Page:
Wall Street Journal – August 13, 2010 – Brian Costa – KANSAS CITY, Mo.â€”Curtis Granderson was searching for answers.
More than four months into his first season with the Yankees, he arrived in Texas on Tuesday batting just .240 with 10 home runs, hardly resembling the All-Star he was just a year ago.
So when he approached Yankees hitting coach Kevin Long in the batting cage, he was ready to try just about anything.
“What would you suggest?” he said, according to Mr. Long. “I want to do something different.”
Slumping Curtis Granderson is working with Yankees hitting coach Kevin Long to re-invent his swing.
That conversation is what sparked a series of hitting sessions over the last few days in which the two worked on what Mr. Long called “a total reformation of the swing.” Essentially, Mr. Granderson is trying to eliminate excess movement in every facet of his swing, from his hands to his hips.
It does not require an advanced degree in the science of hitting to see that something had to change. Mr. Granderson, acquired in a trade with the Detroit Tigers last winter, is having his worst season since he was a rookie in 2004.
Though his average is only slightly down from 2009, when he hit .249, he is on pace to finish well shy of the 30 home runs he hit last year. He entered Thursday with a .722 OPS, down from .780 last year and .858 two years ago.
The only thing that hasn’t changed is his struggle against left-handed pitchers, against whom he entered Thursday hitting just .206.
But making fundamental changes to a player’s swing this late in the season is a radical move. Even Mr. Long called it “a stretch” to change longstanding habits in a matter of days and weeks.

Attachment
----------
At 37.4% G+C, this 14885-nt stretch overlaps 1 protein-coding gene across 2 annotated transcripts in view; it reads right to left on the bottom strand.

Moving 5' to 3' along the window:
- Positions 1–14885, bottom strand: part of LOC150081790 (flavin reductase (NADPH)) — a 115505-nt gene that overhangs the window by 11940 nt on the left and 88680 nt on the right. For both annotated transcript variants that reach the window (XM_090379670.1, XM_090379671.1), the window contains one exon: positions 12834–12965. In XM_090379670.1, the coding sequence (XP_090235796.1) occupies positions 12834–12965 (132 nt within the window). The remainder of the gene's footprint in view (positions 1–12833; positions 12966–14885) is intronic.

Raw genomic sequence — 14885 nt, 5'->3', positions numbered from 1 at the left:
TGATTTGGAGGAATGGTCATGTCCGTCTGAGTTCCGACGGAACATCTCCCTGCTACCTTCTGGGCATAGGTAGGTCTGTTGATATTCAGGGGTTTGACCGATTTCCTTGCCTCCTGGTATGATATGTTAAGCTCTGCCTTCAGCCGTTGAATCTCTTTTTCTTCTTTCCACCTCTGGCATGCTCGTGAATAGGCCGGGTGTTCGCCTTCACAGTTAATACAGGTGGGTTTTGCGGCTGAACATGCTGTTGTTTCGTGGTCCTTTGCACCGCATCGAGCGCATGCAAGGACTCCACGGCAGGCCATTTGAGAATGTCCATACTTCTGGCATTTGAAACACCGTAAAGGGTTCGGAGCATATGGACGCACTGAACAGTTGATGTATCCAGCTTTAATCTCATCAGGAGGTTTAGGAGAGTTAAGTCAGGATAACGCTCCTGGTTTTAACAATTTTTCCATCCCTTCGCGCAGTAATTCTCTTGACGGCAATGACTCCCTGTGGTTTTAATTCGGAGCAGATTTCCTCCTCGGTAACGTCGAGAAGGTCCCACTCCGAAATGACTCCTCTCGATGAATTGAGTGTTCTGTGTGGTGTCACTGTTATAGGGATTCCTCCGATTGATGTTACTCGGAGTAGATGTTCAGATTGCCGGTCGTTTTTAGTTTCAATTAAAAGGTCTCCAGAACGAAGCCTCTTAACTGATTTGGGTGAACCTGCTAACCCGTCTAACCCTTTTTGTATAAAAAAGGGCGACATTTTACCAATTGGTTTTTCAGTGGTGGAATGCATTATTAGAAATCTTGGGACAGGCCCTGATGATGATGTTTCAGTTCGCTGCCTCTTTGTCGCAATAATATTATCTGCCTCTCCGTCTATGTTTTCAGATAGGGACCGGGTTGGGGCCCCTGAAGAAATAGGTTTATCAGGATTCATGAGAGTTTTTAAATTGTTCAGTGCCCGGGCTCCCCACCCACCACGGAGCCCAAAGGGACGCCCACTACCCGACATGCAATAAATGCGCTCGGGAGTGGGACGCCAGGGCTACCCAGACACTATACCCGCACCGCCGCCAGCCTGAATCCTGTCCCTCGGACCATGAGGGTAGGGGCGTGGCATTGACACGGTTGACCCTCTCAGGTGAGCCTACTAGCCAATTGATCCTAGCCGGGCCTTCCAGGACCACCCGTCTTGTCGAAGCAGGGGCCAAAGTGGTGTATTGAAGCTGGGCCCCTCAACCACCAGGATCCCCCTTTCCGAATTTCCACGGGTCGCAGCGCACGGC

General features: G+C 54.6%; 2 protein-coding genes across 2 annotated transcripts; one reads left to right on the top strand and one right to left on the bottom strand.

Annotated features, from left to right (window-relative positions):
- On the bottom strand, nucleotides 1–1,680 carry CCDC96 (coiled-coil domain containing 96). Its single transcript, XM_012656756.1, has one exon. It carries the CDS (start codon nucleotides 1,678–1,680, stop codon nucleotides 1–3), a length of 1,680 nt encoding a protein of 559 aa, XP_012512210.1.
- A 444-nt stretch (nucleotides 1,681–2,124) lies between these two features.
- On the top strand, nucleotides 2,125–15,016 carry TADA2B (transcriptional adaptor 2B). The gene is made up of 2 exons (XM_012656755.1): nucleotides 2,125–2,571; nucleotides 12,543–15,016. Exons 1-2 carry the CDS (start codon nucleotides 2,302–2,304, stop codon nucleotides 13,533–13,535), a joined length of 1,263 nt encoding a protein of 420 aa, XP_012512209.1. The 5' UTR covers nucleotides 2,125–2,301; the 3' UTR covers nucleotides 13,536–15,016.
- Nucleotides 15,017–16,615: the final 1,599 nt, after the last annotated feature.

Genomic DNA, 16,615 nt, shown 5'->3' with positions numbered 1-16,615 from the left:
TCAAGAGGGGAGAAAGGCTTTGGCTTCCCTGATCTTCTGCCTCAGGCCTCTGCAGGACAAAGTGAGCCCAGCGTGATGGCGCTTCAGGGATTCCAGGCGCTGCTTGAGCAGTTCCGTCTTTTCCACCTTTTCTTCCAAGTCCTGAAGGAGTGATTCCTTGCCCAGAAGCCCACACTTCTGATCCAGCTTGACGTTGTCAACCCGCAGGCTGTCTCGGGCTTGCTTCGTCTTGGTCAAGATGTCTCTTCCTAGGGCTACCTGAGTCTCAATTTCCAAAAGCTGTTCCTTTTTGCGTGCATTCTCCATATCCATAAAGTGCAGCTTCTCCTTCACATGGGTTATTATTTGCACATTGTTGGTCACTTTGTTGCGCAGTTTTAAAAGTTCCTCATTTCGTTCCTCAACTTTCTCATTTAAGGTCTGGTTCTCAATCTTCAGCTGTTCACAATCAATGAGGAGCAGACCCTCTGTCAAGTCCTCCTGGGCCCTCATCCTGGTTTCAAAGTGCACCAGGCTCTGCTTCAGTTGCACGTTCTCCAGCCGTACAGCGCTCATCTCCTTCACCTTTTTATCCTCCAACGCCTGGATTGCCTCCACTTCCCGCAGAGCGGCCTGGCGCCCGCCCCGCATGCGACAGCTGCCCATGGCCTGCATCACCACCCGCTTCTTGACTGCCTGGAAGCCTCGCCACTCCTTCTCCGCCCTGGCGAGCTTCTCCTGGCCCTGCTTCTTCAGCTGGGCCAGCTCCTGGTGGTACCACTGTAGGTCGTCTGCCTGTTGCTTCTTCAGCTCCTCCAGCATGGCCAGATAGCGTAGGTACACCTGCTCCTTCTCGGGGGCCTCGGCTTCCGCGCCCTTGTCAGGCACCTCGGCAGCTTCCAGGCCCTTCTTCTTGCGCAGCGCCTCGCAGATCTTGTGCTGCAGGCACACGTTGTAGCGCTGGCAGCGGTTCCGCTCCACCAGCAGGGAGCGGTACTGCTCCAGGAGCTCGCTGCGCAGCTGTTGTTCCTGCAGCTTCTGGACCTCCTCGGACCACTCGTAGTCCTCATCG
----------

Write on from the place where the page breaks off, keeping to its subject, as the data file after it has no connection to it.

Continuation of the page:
The question, then, is this: How quickly can a swing be overhauled?
Mr. Granderson downplayed the extent of the changes, saying, “It’s just trying to simplify everything.” But what he is working on with Mr. Long is clearly more than the routine adjustments that many hitters make during the course of a season.
Mr. Long compared it to the work he did with right fielder Nick Swisher after he hit just .128 in the playoffs last year. The difference, though, is that Mr. Swisher made the changes to his swing during the offseason. During the season, he likely could not have done what Mr. Granderson is attempting.
“I asked Swish, ‘Would this have worked with you?’ ” Mr. Long said. “He said, ‘I don’t know. It would have been very difficult.’ ”
Mr. Granderson was benched Tuesday and Wednesday, giving him extra time to work on his revamped swing. But mentally, there will likely be a longer adjustment period, according to John Murray, a sports psychologist based in Palm Beach, Fla.
“What was previously automatic is now having to be re-learned,” Mr. Murray said. “It’s almost like you’re going back to a beginner’s state of mind.”
Mr. Granderson said he has made changes of similar magnitude in midseason twice before, first when he was in the minors in 2004 and again when he was in Detroit in 2006.
Even if it is too late to save Mr. Granderson’s season, Mr. Long said they have little to lose in trying.
“Like he said,” Mr. Long said, “how much worse could it get?”
I hope you enjoyed this glimpse into just another aspect of sports psychology.